“The claims of Senators Franklin Drilon and Vicente Sotto that the budget cut is fictive cannot but appear as downright wrong. The slashing of the operating expenses and the zero budget for capital outlay are not part of the “congressional insertions” which have been removed from the 2011 proposed budget. They would do well to brush up on their reading skills or get a better research team,” he added.

Spirit of solidarity

Earlier this week, the Philippine Association of State Universities and Colleges (PASUC) has vowed to go full-force in joining the national protests against the budget cuts. In Congress, around 100 lawmakers have signed the petition against the cuts, as initiated by Rep. Raymond Palatino of Kabataan Party-list.

“The peddled lies and machinations of the Aquino administration and its cohorts cannot and will not douse the strong spirit of solidarity of the people against the budget cuts. We grow stronger in asserting the democratic right of every Filipino to quality and accessible tertiary education,” Crisostomo said. ###
 

--
Office of Rep. Raymond ‘Mong’ Palatino
Room 419, North Wing, House of Representatives,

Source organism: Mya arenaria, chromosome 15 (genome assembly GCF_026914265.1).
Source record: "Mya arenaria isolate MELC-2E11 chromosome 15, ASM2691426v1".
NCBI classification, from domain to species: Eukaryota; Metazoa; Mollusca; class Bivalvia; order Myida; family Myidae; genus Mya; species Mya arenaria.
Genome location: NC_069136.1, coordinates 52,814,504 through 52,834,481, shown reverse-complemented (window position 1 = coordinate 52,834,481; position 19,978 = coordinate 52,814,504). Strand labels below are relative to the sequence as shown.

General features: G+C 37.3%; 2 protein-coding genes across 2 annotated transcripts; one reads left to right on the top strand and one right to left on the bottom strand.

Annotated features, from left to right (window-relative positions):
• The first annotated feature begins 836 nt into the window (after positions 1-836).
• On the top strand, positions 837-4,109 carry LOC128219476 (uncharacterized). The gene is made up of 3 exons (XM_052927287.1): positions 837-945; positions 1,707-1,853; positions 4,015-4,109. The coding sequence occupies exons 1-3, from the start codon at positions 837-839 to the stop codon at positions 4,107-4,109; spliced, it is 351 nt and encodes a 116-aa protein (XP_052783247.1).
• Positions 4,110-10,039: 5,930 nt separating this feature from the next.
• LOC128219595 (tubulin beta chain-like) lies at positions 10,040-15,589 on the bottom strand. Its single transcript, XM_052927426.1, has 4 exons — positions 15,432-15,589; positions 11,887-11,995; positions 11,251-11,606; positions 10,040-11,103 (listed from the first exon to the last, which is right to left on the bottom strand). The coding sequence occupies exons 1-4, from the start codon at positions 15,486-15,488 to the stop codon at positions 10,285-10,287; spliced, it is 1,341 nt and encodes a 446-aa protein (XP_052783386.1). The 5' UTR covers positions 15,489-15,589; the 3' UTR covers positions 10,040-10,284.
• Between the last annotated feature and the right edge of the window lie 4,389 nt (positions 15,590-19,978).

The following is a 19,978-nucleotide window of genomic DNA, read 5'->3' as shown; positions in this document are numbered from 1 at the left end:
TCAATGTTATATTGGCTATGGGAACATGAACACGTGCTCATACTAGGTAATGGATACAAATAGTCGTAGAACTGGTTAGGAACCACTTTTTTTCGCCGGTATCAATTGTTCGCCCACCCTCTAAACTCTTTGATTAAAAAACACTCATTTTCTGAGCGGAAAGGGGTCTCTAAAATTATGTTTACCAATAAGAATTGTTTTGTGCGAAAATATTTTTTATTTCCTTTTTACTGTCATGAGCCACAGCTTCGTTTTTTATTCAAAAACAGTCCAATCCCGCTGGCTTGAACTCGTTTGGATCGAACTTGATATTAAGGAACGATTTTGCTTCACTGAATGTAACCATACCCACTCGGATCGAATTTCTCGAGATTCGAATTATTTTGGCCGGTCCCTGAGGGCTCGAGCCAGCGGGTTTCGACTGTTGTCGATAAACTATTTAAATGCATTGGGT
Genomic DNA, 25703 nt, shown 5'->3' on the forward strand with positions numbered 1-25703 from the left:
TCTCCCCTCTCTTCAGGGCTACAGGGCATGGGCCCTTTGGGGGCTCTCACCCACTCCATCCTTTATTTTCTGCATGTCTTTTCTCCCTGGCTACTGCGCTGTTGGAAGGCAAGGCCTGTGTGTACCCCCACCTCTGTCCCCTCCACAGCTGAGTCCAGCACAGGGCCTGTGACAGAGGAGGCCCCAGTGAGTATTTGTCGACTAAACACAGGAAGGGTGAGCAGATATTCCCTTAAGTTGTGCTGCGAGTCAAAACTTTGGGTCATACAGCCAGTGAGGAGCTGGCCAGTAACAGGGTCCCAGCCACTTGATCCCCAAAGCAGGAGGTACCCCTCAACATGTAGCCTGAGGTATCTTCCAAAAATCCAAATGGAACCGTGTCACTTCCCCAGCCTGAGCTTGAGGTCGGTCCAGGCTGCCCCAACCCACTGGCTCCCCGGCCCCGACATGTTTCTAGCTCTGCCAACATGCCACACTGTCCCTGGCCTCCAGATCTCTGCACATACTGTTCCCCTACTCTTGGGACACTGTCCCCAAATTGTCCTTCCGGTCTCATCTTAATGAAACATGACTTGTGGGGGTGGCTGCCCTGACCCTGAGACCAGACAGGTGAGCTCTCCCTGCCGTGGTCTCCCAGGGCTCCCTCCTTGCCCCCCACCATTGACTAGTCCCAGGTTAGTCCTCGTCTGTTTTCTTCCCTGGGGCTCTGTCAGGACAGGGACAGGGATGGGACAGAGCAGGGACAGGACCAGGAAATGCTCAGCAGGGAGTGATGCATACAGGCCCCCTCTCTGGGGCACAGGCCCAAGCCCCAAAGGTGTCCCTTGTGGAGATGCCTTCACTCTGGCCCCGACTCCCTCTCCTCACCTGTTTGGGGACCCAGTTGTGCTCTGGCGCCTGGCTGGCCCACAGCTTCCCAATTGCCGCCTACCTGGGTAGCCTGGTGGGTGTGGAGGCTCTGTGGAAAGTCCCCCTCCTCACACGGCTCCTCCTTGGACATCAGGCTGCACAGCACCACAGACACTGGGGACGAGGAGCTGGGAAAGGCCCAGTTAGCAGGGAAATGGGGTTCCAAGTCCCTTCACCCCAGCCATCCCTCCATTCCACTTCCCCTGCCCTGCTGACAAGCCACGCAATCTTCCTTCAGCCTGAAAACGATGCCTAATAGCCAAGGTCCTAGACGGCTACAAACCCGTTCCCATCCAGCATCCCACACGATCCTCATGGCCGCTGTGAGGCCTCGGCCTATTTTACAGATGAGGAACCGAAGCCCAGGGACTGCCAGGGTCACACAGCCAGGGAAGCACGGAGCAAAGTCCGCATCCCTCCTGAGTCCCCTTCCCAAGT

Batasan Complex, Quezon City
Tel: 931-55-04, 931-5001 (loc. 7378)

Reference:
Kabataan Party-list Rep. Mong Palatino
Mobile: 0908-5927099

Bugsy Nolasco, Media Officer
Mobile: 0922-8240740
 

     
     
           
     
     
     
  Photo by Jude Iewin C. Montoya  

 

FOR IMMEDIATE RELEASE
NOVEMBER 25, 2010

State schools on strike
Students and faculty protest SUC budget cuts

Thousands of students, faculty, workers and administrators of state schools walked out of classrooms today and declared a strike against the government proposed budget cuts for State Universities and Colleges (SUCs).

In the University of the Philippines (UP) Diliman, students barricaded the University Avenue and held noise barrage protests around campus. College deans of the Colleges of Arts and Letters, Science, Education, Engineering, Mass Communication, Social Sciences and Philosophy, Fine Arts, Home Economics, Public Administration and Governance expressed support for the strike.

In UP Manila, thousands of students wore red and held a sit-in protest in front of the UP Oblation. Senate Minority Floor Leader Allan Peter Cayetano, who expressed opposition to the P 1.1 Billion cut on SUCs budget during yesterday’s Senate budget hearing, was invited as guest speaker. Said students also protested against the looming cutback on the annual budget of the tertiary state-owned Philippine General Hospital operated by UP Manila. After the whole day activities, students stayed in campus for a “sleep-in” protest.